“[Our Town] leaves us with a sense of blessing, and the unspoken but palpable command to achieve gratitude in what remains of our days on earth.”— New Yorker
Thornton Wilder’s Pulitzer Prize-winning drama of life in the mythical village of Grover’s Corners, New Hampshire—an allegorical representation of all life—is an American classic. It is the simple story of a love affair that asks timeless questions about the meaning of love, life, and death.
Our Town explores the relationship between two young neighbors, George Gibbs and Emily Webb, whose childhood friendship blossoms into romance, and then culminates in marriage. When Emily loses her life in childbirth, the circle of life portrayed in each of the three acts—childhood, adulthood, and death—is fully realized.
Often considered one of the greatest American plays of all time, Our Town is also Wilder's most frequently staged play. It debuted on Broadway in 1938 and continues to be performed daily on stages all around the world.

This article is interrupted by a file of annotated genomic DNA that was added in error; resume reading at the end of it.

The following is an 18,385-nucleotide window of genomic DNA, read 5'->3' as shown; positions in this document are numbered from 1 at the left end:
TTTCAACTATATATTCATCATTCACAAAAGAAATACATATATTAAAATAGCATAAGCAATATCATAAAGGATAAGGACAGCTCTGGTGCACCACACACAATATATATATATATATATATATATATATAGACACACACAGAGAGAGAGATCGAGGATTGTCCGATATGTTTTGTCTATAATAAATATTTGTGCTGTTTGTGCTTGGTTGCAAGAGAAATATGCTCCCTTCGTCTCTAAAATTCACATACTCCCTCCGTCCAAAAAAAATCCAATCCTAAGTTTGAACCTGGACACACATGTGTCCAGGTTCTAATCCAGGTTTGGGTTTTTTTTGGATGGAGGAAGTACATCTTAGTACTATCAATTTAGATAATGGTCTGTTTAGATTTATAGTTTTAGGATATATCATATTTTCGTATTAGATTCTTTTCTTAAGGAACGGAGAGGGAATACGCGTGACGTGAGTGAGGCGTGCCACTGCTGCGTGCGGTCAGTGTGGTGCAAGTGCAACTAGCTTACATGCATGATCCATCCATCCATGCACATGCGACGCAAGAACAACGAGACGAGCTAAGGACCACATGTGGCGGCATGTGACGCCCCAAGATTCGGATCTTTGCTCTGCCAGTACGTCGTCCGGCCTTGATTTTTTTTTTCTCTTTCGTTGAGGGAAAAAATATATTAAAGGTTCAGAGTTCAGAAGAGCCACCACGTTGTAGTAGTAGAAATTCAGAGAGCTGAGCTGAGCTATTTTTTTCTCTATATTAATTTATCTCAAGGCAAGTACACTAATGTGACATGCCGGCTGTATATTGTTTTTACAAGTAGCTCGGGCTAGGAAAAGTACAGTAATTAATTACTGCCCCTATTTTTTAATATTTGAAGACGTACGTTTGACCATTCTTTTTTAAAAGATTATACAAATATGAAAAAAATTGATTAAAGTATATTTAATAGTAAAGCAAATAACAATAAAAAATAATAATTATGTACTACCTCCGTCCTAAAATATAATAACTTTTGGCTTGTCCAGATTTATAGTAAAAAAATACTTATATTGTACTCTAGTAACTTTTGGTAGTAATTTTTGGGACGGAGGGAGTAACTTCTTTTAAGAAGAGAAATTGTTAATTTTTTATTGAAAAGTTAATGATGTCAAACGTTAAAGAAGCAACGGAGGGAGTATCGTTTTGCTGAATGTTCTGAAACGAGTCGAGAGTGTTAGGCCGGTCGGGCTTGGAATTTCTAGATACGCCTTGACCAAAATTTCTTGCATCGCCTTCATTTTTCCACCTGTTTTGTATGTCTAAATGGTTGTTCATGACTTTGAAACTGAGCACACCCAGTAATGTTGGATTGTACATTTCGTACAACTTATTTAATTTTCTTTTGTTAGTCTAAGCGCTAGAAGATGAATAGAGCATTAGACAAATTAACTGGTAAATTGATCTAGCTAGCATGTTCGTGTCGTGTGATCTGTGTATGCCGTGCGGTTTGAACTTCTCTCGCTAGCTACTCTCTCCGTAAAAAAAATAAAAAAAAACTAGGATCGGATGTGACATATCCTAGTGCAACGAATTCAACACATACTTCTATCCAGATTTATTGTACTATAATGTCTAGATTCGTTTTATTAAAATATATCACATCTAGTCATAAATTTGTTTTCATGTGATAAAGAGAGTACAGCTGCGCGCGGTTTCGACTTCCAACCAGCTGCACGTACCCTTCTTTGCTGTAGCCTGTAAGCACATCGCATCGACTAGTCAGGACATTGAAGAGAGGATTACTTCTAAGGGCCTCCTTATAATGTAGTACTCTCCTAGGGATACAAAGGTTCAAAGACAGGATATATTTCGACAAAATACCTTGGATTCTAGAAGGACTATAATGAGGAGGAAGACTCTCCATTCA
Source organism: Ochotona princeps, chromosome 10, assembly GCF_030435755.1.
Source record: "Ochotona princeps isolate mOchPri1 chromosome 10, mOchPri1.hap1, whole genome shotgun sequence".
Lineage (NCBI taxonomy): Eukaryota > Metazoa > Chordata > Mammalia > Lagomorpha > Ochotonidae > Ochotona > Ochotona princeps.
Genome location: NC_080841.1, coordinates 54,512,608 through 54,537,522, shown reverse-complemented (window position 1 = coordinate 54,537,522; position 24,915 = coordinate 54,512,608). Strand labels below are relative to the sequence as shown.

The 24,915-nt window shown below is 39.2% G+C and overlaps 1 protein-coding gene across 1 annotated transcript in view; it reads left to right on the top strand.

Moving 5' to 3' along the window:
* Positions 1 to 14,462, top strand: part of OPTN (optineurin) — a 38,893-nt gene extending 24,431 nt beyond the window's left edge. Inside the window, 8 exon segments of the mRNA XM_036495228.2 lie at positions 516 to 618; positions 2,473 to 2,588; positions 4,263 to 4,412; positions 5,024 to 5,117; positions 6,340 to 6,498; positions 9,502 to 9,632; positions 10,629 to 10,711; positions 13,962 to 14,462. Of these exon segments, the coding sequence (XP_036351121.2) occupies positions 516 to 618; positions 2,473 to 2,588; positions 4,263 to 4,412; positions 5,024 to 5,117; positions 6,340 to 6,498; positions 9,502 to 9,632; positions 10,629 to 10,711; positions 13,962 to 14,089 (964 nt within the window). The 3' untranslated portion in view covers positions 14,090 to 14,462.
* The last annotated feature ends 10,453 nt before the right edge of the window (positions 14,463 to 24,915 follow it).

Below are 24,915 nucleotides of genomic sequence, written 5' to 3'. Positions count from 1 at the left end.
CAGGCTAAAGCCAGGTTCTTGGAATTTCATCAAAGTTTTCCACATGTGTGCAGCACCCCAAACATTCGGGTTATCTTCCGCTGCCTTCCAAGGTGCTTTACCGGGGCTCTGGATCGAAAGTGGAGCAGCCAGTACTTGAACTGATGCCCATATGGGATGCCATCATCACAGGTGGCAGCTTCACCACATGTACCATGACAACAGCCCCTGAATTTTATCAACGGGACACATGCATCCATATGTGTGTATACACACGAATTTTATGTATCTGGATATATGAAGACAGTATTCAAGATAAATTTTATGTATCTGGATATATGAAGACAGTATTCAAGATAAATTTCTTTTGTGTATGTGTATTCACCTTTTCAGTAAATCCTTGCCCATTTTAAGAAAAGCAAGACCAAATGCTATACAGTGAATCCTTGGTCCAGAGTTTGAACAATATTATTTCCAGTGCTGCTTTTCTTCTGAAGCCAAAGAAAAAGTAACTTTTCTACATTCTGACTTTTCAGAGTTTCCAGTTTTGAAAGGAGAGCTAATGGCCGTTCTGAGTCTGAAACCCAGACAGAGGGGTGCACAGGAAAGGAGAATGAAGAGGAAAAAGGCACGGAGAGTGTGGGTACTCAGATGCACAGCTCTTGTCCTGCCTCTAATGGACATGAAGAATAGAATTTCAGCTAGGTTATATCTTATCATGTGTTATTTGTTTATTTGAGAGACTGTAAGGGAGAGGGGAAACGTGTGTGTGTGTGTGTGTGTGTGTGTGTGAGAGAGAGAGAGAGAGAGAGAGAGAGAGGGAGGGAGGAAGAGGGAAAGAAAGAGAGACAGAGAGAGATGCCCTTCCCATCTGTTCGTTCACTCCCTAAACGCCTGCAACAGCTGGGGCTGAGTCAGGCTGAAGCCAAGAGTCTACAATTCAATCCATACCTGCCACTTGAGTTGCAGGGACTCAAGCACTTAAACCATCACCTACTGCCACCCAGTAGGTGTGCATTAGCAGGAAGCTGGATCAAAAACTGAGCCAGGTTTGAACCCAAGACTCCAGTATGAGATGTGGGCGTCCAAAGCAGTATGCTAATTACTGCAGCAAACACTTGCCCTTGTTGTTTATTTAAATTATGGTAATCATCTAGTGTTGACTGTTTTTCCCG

Thornton Wilder (1897-1975) was an accomplished novelist and playwright whose works, exploring the connection between the commonplace and cosmic dimensions of human experience, continue to be read and produced around the world. His Bridge of San Luis Rey, one of seven novels, won the Pulitzer Prize in 1928, as did two of his four full-length dramas, Our Town (1938) and The Skin of Our Teeth (1943). Wilder's The Matchmaker was adapted as the musical Hello, Dolly!. He also enjoyed enormous success with many other forms of the written and spoken word, among them teaching, acting, the opera, and films. (His screenplay for Hitchcock's Shadow of Doubt  remains a classic psycho-thriller to this day.) Wilder's many honors include the Gold Medal for Fiction from the American Academy of Arts and Letters, the Presidential Medal of Freedom, and the National Book Committee's Medal for Literature.